Love to all
Thank you for your experience which I am sure will be useful for other cats. Here in the UK chiropractic help cannot legally be given to animals without a vet's referral. Which is sensible because you need a chiropractor who understands animals and has experience in the field. The same applies to physiotherapists and osteopaths, some of whom also treat animals.
Celia says she isn't too keen on alternative health remedies but I notice she visits physios and osteopaths when her back hurts and takes a few supplements each day... sort of hypocritical, I think. But that is humans for you. She says she thinks alternatives should only be used as well as, not instead of, proper medical treatment. Grudgingly, I will admit that this makes sense.
Monday, August 03, 2009
I must admit that we had a miserable summer so far! It was raining almost every day! Few days ago while I was on a “hunting” adventure I got caught in a really bad rain.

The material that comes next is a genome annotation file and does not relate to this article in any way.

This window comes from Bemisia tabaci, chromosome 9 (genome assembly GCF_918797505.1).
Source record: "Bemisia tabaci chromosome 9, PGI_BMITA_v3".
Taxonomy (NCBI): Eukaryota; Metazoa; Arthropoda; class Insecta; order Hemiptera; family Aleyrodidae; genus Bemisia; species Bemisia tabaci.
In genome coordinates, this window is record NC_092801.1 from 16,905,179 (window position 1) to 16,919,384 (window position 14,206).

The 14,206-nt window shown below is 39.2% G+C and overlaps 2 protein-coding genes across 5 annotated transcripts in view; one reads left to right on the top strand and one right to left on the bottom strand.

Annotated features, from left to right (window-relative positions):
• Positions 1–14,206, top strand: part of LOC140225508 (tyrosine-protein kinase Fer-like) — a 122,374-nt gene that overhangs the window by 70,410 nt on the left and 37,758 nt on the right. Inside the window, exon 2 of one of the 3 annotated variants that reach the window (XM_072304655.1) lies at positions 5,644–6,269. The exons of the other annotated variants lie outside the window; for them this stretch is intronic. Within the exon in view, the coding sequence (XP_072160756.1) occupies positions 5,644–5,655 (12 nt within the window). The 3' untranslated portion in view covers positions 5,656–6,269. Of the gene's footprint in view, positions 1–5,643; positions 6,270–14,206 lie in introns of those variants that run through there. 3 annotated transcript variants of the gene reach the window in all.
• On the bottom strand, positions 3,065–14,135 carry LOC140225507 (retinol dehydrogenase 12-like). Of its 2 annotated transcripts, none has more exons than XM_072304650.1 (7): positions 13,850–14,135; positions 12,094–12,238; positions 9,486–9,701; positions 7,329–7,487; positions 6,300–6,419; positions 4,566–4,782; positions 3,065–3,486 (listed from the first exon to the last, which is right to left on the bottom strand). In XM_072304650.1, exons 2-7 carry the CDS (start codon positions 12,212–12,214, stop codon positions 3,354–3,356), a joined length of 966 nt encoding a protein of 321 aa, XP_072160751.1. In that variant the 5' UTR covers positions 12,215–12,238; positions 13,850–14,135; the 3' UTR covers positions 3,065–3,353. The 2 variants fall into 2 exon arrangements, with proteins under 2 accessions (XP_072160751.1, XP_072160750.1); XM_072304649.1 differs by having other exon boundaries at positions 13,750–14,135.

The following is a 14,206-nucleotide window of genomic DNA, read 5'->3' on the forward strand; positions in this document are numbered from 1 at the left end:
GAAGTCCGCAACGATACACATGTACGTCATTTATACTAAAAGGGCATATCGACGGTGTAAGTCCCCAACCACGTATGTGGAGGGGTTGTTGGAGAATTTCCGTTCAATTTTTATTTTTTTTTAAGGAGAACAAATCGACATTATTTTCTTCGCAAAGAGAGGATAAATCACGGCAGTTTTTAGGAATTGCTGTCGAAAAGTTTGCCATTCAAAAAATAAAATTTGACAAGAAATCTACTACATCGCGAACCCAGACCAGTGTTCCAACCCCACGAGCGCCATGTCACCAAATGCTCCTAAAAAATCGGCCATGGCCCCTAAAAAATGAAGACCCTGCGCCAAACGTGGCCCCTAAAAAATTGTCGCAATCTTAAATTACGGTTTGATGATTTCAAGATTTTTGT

It was pouring and I got stuck between a bush and the house. Of course, I couldn’t get back in the house until the rain stopped and by then ….it was too late.
Next thing I know…there I am…sneezing, coughing and breathing “funny”.
My humans took me right away to the vet and of course, he did the whole protocol that I hate so much. He said that I have a cold and prescribed antibiotics…instructing my humans how to “push” them down my throat.
My question to you, dear George, is: how can a cat (that is vaccinated) catch a cold so easily? And a second question: can you make any suggestions to my humans on how to give me the antibiotic pill without “pushing” it down my throat?
Even if a cat has been vaccinated, it can occasionally get a mild dose of cat 'flu or other kinds of respiratory problems. I guess that is what happened. It's still important to vaccinate against cat 'flu because without the protection of vaccination a severe attack can leave lifelong disability.
Pills! There is now a cat-friendly device for putting pills into cats (forget the pill gun which isn't) - Easytabs, a meat flavoured cover for a pill made by Bayer. The fact that Bayer has made this suggests that in the cat versus human struggle over pills, we WON. Below my signature is the old joke about pills and cats which in this case reflects reality. There is more detail on this (from the human point of view) on www.fabcats.org